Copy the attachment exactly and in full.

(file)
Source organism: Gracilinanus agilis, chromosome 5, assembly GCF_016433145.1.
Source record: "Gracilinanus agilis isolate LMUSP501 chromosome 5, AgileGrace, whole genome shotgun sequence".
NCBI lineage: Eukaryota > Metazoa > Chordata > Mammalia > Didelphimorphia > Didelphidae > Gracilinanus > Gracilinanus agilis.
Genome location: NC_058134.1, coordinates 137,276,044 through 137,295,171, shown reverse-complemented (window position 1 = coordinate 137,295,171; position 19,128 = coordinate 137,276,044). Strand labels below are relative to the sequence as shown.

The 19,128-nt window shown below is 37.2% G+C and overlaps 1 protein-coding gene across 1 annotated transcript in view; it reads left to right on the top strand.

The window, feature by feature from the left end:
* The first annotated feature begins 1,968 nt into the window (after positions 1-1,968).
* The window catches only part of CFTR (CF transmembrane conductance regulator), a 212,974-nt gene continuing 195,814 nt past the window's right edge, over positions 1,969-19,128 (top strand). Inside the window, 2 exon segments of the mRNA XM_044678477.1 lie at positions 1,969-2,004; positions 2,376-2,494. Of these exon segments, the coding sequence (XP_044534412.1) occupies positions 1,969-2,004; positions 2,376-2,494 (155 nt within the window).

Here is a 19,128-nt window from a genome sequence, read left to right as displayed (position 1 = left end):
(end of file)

Source organism: Gracilinanus agilis, chromosome 5, assembly GCF_016433145.1.
Source record: "Gracilinanus agilis isolate LMUSP501 chromosome 5, AgileGrace, whole genome shotgun sequence".
NCBI lineage: Eukaryota > Metazoa > Chordata > Mammalia > Didelphimorphia > Didelphidae > Gracilinanus > Gracilinanus agilis.
Genome location: NC_058134.1, coordinates 137,276,044 through 137,295,171, shown reverse-complemented (window position 1 = coordinate 137,295,171; position 19,128 = coordinate 137,276,044). Strand labels below are relative to the sequence as shown.

The 19,128-nt window shown below is 37.2% G+C and overlaps 1 protein-coding gene across 1 annotated transcript in view; it reads left to right on the top strand.

The window, feature by feature from the left end:
* The first annotated feature begins 1,968 nt into the window (after positions 1-1,968).
* The window catches only part of CFTR (CF transmembrane conductance regulator), a 212,974-nt gene continuing 195,814 nt past the window's right edge, over positions 1,969-19,128 (top strand). Inside the window, 2 exon segments of the mRNA XM_044678477.1 lie at positions 1,969-2,004; positions 2,376-2,494. Of these exon segments, the coding sequence (XP_044534412.1) occupies positions 1,969-2,004; positions 2,376-2,494 (155 nt within the window).

Here is a 19,128-nt window from a genome sequence, read left to right as displayed (position 1 = left end):